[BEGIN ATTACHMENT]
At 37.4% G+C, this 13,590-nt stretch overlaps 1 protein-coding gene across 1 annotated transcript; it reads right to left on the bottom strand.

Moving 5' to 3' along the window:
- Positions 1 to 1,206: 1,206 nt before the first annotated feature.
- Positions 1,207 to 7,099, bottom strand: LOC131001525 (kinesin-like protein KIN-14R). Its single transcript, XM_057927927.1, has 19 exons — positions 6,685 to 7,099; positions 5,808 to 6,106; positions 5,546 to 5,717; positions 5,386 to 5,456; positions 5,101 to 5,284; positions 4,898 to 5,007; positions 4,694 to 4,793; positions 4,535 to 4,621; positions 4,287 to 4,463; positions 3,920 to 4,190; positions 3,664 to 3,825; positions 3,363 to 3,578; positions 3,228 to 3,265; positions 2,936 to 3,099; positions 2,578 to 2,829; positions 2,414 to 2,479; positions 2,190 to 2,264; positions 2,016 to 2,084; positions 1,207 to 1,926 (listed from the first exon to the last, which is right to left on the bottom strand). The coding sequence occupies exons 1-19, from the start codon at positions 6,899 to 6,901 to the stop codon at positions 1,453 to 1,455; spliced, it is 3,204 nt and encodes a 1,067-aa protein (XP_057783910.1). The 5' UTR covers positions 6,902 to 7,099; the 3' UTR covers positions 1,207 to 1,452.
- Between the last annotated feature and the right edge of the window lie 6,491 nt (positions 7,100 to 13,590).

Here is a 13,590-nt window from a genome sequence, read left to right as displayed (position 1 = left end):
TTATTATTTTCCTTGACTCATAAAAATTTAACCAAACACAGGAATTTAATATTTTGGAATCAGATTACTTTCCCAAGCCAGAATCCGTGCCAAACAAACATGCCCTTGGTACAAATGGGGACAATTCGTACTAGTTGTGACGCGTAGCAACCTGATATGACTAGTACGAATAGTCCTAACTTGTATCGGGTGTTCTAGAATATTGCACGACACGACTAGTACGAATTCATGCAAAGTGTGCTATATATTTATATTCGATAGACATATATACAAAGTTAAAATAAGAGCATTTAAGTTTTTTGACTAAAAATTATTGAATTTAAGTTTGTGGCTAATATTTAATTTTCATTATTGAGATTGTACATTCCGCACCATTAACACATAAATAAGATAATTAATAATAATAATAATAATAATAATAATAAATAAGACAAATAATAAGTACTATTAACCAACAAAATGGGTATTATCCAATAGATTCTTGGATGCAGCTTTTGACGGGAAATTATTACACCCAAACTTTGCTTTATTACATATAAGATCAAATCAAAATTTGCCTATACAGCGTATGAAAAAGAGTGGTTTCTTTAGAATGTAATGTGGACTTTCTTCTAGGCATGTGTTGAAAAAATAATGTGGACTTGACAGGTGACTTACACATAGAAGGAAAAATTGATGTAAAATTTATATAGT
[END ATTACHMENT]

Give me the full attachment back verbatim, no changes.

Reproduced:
At 37.4% G+C, this 13,590-nt stretch overlaps 1 protein-coding gene across 1 annotated transcript; it reads right to left on the bottom strand.

Moving 5' to 3' along the window:
- Positions 1 to 1,206: 1,206 nt before the first annotated feature.
- Positions 1,207 to 7,099, bottom strand: LOC131001525 (kinesin-like protein KIN-14R). Its single transcript, XM_057927927.1, has 19 exons — positions 6,685 to 7,099; positions 5,808 to 6,106; positions 5,546 to 5,717; positions 5,386 to 5,456; positions 5,101 to 5,284; positions 4,898 to 5,007; positions 4,694 to 4,793; positions 4,535 to 4,621; positions 4,287 to 4,463; positions 3,920 to 4,190; positions 3,664 to 3,825; positions 3,363 to 3,578; positions 3,228 to 3,265; positions 2,936 to 3,099; positions 2,578 to 2,829; positions 2,414 to 2,479; positions 2,190 to 2,264; positions 2,016 to 2,084; positions 1,207 to 1,926 (listed from the first exon to the last, which is right to left on the bottom strand). The coding sequence occupies exons 1-19, from the start codon at positions 6,899 to 6,901 to the stop codon at positions 1,453 to 1,455; spliced, it is 3,204 nt and encodes a 1,067-aa protein (XP_057783910.1). The 5' UTR covers positions 6,902 to 7,099; the 3' UTR covers positions 1,207 to 1,452.
- Between the last annotated feature and the right edge of the window lie 6,491 nt (positions 7,100 to 13,590).

Here is a 13,590-nt window from a genome sequence, read left to right as displayed (position 1 = left end):
TTATTATTTTCCTTGACTCATAAAAATTTAACCAAACACAGGAATTTAATATTTTGGAATCAGATTACTTTCCCAAGCCAGAATCCGTGCCAAACAAACATGCCCTTGGTACAAATGGGGACAATTCGTACTAGTTGTGACGCGTAGCAACCTGATATGACTAGTACGAATAGTCCTAACTTGTATCGGGTGTTCTAGAATATTGCACGACACGACTAGTACGAATTCATGCAAAGTGTGCTATATATTTATATTCGATAGACATATATACAAAGTTAAAATAAGAGCATTTAAGTTTTTTGACTAAAAATTATTGAATTTAAGTTTGTGGCTAATATTTAATTTTCATTATTGAGATTGTACATTCCGCACCATTAACACATAAATAAGATAATTAATAATAATAATAATAATAATAATAATAAATAAGACAAATAATAAGTACTATTAACCAACAAAATGGGTATTATCCAATAGATTCTTGGATGCAGCTTTTGACGGGAAATTATTACACCCAAACTTTGCTTTATTACATATAAGATCAAATCAAAATTTGCCTATACAGCGTATGAAAAAGAGTGGTTTCTTTAGAATGTAATGTGGACTTTCTTCTAGGCATGTGTTGAAAAAATAATGTGGACTTGACAGGTGACTTACACATAGAAGGAAAAATTGATGTAAAATTTATATAGT